“Every day when I drove, I had my Make America Great Again hat in the backseat,” said Duncan, who said she plans to vote for Trump again in 2020. “Just as a reminder.”

Aug. 21

New York Times, Cohen Pleads Guilty; Manafort Convicted

michael cohen iowa via flickr preston kemp

ny times logoNew York Times, Cohen: Tump Asked for Hush Payments to Women, Cohen Says, William K. Rashbaum, Maggie Haberman, Ben Protess and Jim Rutenberg, Aug. 21, 2018. Michael D. Cohen, President Trump’s former fixer (shown in a file photo in front of Trump Tower), made the extraordinary admission in court on Tuesday that he had arranged payments to two women at Mr. Trump’s behest to secure their silence about affairs they said they had with him.

Mr. Cohen acknowledged the illegal payments while pleading guilty to breaking campaign finance laws and other charges. He told a judge in United States District Court in Manhattan that the payments to the women were “at the direction of the candidate,” and “for the principal purpose of influencing the election” for president in 2016.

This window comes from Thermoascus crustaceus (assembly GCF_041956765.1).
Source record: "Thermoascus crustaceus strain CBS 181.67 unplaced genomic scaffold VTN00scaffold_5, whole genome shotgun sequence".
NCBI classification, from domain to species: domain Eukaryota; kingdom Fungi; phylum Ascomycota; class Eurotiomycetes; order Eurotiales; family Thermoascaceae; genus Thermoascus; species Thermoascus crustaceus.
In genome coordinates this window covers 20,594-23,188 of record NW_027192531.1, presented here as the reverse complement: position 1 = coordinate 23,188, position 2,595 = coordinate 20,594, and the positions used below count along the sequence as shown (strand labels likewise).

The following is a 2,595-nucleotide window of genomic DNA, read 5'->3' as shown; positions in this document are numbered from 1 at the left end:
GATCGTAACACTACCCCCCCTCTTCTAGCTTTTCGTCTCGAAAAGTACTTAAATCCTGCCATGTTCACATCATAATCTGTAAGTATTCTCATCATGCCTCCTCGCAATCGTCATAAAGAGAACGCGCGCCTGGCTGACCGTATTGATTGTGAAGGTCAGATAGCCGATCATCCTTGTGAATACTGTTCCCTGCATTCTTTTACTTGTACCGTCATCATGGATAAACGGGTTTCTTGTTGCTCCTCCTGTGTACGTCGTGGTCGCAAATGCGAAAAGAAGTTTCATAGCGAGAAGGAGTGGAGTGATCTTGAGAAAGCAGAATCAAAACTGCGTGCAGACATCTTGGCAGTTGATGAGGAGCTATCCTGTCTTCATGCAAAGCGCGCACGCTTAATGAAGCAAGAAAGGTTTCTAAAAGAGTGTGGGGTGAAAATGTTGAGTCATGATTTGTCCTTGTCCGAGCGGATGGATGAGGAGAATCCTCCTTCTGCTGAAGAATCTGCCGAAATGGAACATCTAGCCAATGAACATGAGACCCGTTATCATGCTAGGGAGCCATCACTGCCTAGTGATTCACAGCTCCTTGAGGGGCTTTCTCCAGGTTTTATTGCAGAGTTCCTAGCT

Mr. Cohen also pleaded guilty to multiple counts of tax evasion and bank fraud, bringing to a close a monthslong investigation by Manhattan federal prosecutors who examined his personal business dealings and his role in helping to arrange financial deals with women connected to Mr. Trump.

Mr. Cohen made the extraordinary admission that he paid a pornographic film actress “at the direction of the candidate,” referring to Mr. Trump, to secure her silence about an affair she said she had with Mr. Trump.

[Read more about Mr. Cohen’s appearance in court and his admission that he paid Stormy Daniels “at the direction” of President Trump.]